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Tarzan and Tarzana

Tarzan and Tarzan

Project Description

Sandow Birk designed terrazzo paving areas and porcelain enamel steel panels for station platforms. Artwork designs relate to the town of Tarzana as named after Edgar Rice Burroughs’ most famous creation and hero of more than twenty of his novels, Tarzan of the Apes. Sandow Birk selected the zebra skin and the giraffe skin as patterns, readily recognizable and identifiable with Africa, and reproduced the entire 28 chapter, 172 page text of the book “Tarzan of the Apes”. The text has been printed in two portions, one for each platform, so that over the course of repeated visits passengers can read the book in its entirety.

Artist Statement

"I would like viewers to actually be able to read the text of the book that the town was named after, and to have a longer, deeper relationship with the project and therefore with the town, the place, and with the history of the city."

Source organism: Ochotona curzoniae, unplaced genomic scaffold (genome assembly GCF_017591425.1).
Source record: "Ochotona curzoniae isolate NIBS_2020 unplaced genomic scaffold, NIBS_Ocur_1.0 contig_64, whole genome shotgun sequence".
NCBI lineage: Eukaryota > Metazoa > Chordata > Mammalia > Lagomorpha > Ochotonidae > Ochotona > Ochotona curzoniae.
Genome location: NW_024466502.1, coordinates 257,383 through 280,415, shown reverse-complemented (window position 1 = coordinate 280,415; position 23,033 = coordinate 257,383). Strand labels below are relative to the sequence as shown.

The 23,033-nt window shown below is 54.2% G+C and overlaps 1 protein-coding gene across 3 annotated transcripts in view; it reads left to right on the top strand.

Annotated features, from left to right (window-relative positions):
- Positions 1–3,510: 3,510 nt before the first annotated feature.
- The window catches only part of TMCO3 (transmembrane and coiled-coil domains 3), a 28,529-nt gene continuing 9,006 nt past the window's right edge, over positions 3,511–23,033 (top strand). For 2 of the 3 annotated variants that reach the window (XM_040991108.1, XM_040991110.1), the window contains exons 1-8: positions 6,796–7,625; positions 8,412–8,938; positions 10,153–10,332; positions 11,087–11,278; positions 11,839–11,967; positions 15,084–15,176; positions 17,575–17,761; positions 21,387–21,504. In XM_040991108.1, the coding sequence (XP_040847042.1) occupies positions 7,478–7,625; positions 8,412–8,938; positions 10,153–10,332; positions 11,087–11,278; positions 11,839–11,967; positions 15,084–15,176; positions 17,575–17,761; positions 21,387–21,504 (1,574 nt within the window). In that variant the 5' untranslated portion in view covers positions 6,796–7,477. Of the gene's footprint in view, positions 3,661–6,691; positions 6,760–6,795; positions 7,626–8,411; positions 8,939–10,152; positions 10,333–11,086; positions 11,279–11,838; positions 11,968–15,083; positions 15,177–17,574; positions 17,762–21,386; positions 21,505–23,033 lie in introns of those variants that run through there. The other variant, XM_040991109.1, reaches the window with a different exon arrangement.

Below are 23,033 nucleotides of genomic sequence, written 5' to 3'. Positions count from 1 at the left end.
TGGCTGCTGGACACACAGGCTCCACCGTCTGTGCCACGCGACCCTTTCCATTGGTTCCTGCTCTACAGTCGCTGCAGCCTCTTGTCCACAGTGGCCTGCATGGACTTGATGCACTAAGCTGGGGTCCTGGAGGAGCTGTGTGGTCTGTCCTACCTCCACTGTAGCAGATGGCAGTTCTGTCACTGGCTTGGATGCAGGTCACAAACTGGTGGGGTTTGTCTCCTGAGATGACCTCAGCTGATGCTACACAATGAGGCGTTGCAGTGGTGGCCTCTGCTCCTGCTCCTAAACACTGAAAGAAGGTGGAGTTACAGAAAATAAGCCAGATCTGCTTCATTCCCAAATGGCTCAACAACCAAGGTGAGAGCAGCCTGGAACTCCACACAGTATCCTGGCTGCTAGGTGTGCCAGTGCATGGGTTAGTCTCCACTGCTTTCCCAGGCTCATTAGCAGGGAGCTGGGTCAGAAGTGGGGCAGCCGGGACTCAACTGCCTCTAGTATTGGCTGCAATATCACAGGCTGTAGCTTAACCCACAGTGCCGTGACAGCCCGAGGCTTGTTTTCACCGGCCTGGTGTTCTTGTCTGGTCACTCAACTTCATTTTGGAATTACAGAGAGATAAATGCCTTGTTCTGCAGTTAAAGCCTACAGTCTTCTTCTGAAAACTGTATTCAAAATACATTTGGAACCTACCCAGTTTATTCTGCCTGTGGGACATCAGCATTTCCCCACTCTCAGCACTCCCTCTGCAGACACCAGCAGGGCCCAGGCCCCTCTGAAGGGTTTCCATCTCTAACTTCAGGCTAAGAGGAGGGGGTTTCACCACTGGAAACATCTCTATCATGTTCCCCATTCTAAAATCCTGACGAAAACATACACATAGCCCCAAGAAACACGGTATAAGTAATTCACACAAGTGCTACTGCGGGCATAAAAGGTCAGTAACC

About the Artist

SANDOW BIRK (b. 1962, Detroit, Michigan) is best known for examining contemporary social issues—from inner-city violence, prisons, terrorism and wars—in expansive multimedia projects. Raised in Southern California, Birk earned a bachelor’s degree from the Otis Art Institute of Parsons School of Design. His work is in the permanent collections of the Los Angeles County Museum of Art, the Metropolitan Museum of Art, the Portland Art Museum and the San Francisco Museum of Modern Art, to name a few. Among his numerous commendations are grants from the Fulbright Program, the John Simon Guggenheim Foundation, Los Angeles’s Department of Cultural Affairs, the National Endowment for the Arts and the Smithsonian Institute, and residencies from the Ballinglen Arts Foundation, Cité Internationale des Arts, Montalvo Arts Center and Tamarind Institute, among others. Birk’s other public artworks can be seen throughout California in Avalon, Long Beach, Los Angeles and San Francisco.